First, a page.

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  • oldmom4896oldmom4896 3987 replies292 threads Senior Member
    edited May 2019
    I will graduate from an MSW program on Thursday. @DoneWithThisBSW, I am puzzled why you don't want to take advantage of your BSW and finish your MSW in a year. In my program at a state u. of NY program, my second year I studied with many advanced standing students and they definitely went head-to-head with those of us who had been there for the two years (having a bachelor's degree in a different discipline). In my fieldwork at a day program for adults living with serious mental illness, I worked alongside people with social work degrees and people without (bachelor of human services, masters in public administration) and the social work alumni were much better trained at empowering their clients than the rest (although everyone served clients well; just that the social work background was better).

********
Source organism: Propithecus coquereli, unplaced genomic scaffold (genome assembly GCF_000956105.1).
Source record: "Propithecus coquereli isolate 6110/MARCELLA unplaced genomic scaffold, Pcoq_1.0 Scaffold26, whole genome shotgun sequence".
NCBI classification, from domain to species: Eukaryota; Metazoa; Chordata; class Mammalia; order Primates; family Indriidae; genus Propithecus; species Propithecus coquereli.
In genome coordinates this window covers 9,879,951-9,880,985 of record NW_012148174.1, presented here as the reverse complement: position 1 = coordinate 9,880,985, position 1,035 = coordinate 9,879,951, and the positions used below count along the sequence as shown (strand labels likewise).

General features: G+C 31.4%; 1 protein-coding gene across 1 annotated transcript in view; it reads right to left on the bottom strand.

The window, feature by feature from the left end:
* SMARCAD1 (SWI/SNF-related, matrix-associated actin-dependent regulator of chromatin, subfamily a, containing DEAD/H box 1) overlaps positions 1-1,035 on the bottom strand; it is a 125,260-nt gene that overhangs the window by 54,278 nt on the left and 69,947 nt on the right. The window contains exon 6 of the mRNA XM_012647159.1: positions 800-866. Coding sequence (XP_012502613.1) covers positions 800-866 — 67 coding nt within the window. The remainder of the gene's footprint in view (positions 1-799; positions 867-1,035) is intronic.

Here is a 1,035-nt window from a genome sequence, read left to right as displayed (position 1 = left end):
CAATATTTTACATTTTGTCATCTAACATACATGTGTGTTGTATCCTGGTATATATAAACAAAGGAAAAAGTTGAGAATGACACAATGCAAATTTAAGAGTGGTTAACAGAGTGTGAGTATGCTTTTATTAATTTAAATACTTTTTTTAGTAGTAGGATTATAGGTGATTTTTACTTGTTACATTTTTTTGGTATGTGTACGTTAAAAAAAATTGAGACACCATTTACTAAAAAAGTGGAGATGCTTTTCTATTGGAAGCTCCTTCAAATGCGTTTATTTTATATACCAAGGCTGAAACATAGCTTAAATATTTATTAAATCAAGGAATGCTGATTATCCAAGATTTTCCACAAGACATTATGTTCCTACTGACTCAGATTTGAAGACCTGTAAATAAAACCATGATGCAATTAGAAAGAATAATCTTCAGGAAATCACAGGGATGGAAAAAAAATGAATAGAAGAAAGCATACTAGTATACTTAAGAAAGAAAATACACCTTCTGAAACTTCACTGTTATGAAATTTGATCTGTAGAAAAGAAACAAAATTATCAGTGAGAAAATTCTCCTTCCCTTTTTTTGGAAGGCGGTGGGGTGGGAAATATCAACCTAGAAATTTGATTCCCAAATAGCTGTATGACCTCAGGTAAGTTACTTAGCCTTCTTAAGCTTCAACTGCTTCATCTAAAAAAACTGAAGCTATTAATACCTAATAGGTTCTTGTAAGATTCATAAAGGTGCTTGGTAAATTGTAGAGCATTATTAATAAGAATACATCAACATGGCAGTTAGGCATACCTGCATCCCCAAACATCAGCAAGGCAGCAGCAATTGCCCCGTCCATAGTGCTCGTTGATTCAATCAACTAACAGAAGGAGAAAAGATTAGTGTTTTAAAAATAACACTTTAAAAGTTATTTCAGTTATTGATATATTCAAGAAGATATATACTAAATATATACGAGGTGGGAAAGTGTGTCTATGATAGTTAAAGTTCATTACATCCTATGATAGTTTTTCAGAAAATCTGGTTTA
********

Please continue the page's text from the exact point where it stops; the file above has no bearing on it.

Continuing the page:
You could go to a much more expensive and presumably better school at the same cost if you only need a year.

    You also may want to join NASW as a student (around $60/year; I think the dues are going up at the end of May) where there is a forum where you could post a query that would be seen by many, many social workers.

    Good luck!
    edited May 2019